LOS ANGELES -- A professor and six students from Cal State University Northridge were arrested Thursday evening after a confrontation with police during a protest against education cuts, according to university spokesman Vance Peterson.
Peterson said a group of about 25 people marched into the intersection at Reseda Boulevard and Prairie Street on the western edge of the campus and sat down, blocking traffic.
He said the professor and six students were taken into custody around 7 p.m. when police asked them to disperse and they refused. The rest of the crowd then started breaking up, Peterson said.
Los Angeles Police Department Officer Rosario Herrera of the Los Angeles Police Department said officers had been on the scene since noon, but things changed when "protesters derailed from their path."
More than 300 students, faculty and staff held a very orderly protest for much of the day.
The protests at CSUN were among several staged by teachers, parents and students in Los Angeles and across the state as part of a "Day of Action." The goal is to stop the governor and Legislature from cutting billions from a public school system already reeling from $17 billion in cuts over the past two years.
The education cuts could lead to some 5,200 LAUSD employees losing their jobs.
Walkouts were reported at six LAUSD schools, involving about 540 students in all, many of whom then returned to class, according to officials.
Outside Farmdale Elementary School in the El Sereno area, members of United Teachers Los Angeles handed out leaflets to parents urging them to get involved in the fight against budget cuts.
"It's a bad sign. I mean, I can see people getting laid off from work, but not education-wise. That's ... it's the future of America," John Contreras, who has seven grandchildren, told KTLA outside the school.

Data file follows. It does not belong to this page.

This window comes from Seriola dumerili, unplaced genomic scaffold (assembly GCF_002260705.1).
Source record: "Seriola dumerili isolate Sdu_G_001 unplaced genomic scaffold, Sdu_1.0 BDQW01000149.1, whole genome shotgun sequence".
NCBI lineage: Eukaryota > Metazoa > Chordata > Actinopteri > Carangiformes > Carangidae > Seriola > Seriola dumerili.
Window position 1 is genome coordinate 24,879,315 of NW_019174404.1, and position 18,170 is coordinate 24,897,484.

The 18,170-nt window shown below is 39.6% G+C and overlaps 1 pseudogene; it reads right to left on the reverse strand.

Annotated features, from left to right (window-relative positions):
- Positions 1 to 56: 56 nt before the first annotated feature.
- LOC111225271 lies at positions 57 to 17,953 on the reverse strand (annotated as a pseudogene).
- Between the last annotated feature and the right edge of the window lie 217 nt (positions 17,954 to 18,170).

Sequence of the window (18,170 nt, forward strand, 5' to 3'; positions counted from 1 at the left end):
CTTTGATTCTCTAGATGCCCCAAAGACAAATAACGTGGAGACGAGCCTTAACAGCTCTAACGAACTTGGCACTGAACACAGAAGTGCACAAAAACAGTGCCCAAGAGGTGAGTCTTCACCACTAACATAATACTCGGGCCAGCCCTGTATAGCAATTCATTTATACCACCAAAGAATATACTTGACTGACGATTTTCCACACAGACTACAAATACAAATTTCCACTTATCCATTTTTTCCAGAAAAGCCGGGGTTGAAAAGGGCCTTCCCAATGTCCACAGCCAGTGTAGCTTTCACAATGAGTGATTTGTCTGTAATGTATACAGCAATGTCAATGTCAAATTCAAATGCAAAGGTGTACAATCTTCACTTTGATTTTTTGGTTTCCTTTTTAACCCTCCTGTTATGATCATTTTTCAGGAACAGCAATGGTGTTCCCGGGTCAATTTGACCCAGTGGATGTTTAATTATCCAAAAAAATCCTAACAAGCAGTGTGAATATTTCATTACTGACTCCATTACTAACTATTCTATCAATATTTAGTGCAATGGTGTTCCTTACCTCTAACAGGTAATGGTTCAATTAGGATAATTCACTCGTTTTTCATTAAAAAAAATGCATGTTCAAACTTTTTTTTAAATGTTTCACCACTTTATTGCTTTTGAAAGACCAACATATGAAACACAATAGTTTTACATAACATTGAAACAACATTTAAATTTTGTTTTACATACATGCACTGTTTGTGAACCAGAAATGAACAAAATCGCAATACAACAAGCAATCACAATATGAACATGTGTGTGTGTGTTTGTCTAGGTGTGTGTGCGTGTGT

Campus police estimated that about 500 students and teachers gathered at UCLA's Bruin Plaza after a lunchtime walkout from classes.
Later, a crowd held a sit-in at Murphy Hall, the campus's main administrative building, but police prevented them from reaching the office of Chancellor Gene Block.
Demonstrators also gathered at Pershing Square in downtown Los Angeles, where they staged a march to the nearby Ronald Reagan State Building on Spring Street.
"These are the largest cuts our students have seen since the Great Depression and they will hurt a generation of students, robbing them of the future they deserve," said David A. Sanchez, president of the California Teachers Association.
"Now the governor is proposing $2.5 billion in additional cuts -- and wants to renege on an agreement signed into law last summer to repay schools more than $11 billion they are owed," Sanchez said.
On Tuesday, the LAUSD board unanimously approved layoffs affecting nearly 5,200 employees as a way to close an expected $640 million budget gap.
Among those facing possible pink slips are teachers, administrators, counselors and nurses.
The decision is not yet final as the board wants union leaders to enter negotiations that could make some layoffs unnecessary.
Even if teachers are let go, the district sometimes rescinds such notices if more money becomes available.
In the past, that has generally happened after May 15th.
Opponents say the cuts would increase class sizes and completely eliminate school nurse and librarian positions.